Brownian particles driven by spatially periodic noise published in EPJE

Brownian particles driven by spatially periodic noise
Davide Breoni, Ralf Blossey, Hartmut Löwen
The European Physical Journal E 45, 18 (2022)
arXiv: 2111.10220
DOI:10.1140/epje/s10189-022-00176-4

We discuss the dynamics of a Brownian particle under the influence of a spatially periodic noise strength in one dimension using analytical theory and computer simulations. In the absence of a deterministic force, the Langevin equation can be integrated formally exactly. We determine the short- and long-time behaviour of the mean displacement (MD) and mean-squared displacement (MSD). In particular we find a very slow dynamics for the mean displacement, scaling as t^(-1/2) with time t. Placed under an additional external periodic force near the critical tilt value we compute the stationary current obtained from the corresponding Fokker-Planck equation and identify an essential singularity if the minimum of the noise strength is zero. Finally, in order to further elucidate the effect of the random periodic driving on the diffusion process, we introduce a phase factor in the spatial noise with respect to the external periodic force and identify the value of the phase shift for which the random force exerts its strongest effect on the long-time drift velocity and diffusion coefficient.

Active noise-driven particles under space-dependent friction in one dimension on arXiv

Sketch of the confining potential U(x) = κ|x|, a linear friction gradient γ(x) = γ0+γ1|x| in arbitrary units. The particle, shown by a blue dot on the x-axis, is activated by noise (indicated in red), under the influence of the potential and the friction gradient. Image by D. Breoni.
Active noise-driven particles under space-dependent friction in one dimension

Davide Breoni, Ralf Blossey, Hartmut Löwen
arxiv: 2102.09944

Abstract: We study a Langevin equation describing the stochastic motion of a particle in one dimension with coordinate x, which is simultaneously exposed to a space-dependent friction coefficient γ (x), a confining potential U(x) and non-equilibrium (i.e., active) noise. Specically, we consider frictions γ (x) = γ0 + γ1|x|p and potentials U(x) ∝ |x|p with exponents p = 1; 2 and n = 0; 1; 2. We provide analytical and numerical results for the particle dynamics for short times and the stationary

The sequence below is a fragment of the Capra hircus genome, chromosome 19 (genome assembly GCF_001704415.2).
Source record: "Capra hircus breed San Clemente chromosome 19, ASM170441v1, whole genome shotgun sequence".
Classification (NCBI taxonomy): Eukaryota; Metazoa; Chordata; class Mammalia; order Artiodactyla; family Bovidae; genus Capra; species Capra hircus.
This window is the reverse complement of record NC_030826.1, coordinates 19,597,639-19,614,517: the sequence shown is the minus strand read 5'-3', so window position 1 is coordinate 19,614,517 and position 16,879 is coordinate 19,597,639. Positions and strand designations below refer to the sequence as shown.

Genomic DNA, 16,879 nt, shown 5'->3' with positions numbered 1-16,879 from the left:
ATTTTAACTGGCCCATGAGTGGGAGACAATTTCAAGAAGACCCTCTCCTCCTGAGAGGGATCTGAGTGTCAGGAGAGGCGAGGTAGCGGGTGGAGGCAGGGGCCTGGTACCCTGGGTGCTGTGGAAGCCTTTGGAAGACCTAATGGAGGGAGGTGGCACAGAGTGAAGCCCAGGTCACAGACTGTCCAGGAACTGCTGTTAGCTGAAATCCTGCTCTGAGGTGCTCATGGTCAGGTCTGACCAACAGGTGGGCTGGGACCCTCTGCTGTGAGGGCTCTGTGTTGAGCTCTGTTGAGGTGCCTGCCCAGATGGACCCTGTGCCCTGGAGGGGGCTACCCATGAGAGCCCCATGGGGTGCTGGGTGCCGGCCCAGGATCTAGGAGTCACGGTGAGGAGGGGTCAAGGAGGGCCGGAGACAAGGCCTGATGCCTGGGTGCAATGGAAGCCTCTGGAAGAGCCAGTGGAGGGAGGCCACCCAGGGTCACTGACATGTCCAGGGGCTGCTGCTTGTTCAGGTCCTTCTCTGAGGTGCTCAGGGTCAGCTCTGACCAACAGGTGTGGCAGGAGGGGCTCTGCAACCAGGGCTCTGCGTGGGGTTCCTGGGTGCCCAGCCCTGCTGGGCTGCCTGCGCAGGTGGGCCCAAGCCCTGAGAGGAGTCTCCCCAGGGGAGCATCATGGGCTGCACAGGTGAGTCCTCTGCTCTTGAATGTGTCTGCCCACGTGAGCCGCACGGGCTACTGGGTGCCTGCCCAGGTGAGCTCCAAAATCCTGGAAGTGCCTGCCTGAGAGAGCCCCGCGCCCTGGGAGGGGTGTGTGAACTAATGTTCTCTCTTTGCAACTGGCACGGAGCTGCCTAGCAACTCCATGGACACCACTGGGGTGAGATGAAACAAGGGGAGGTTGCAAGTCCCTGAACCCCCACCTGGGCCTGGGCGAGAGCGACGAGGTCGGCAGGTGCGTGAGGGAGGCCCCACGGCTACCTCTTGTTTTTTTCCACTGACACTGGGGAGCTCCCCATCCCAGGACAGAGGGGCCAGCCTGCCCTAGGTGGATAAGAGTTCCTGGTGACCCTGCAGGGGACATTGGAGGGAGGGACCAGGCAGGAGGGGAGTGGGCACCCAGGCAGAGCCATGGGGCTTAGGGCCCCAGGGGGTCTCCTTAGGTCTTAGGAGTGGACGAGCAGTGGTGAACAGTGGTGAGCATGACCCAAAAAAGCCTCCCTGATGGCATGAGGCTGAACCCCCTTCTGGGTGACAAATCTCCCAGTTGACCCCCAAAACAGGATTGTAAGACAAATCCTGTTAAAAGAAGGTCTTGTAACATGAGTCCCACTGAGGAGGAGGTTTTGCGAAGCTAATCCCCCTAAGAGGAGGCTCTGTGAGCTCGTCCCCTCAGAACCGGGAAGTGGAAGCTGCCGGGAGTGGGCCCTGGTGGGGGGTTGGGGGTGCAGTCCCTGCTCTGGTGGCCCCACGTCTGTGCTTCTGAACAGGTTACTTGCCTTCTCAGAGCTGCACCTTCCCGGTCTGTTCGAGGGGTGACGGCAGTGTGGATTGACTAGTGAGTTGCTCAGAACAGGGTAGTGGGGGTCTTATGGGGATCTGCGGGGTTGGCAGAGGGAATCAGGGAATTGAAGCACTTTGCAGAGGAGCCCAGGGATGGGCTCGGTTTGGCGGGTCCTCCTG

probability density functions (PDFs) for long times. The short-time behaviour displays diffusive and ballistic regimes while the stationary PDFs display unique characteristic features depending on the exponent values (p; n). The PDFs interpolate between Laplacian, Gaussian and bimodal distributions, whereby a change between these different behaviours can be achieved by a tuning of the friction strengths ratio
γ0 / γ1. Our model is relevant for molecular motors moving on a
one-dimensional track and can also be realized for confined self-propelled colloidal particles.

Active Brownian and inertial particles in disordered environments: short-time expansion of the mean-square displacement on ArXiv

Active Brownian and inertial particles in disordered environments: short-time expansion of the mean-square displacement
Davide Breoni, Michael Schmiedeberg, Hartmut Löwen
arXiv: 2010.11076

We consider an active Brownian particle moving in a disordered two-dimensional energy or motility landscape. The averaged mean-square-displacement (MSD) of the particle is calculated analytically within a systematic short-time expansion. As a result, for overdamped particles, both an external random force field and disorder in the self-propulsion speed induce ballistic behaviour adding to the ballistic regime of an active particle with sharp self-propulsion speed. Spatial correlations in the force and motility landscape contribute only to the cubic and higher order powers in time for the MSD. Finally, for inertial particles two superballistic regimes are found where the scaling exponent of the MSD with time is α = 3 and α = 4. We confirm our theoretical predictions by computer simulations. Moreover they are verifiable in experiments on self-propelled colloids in random environments.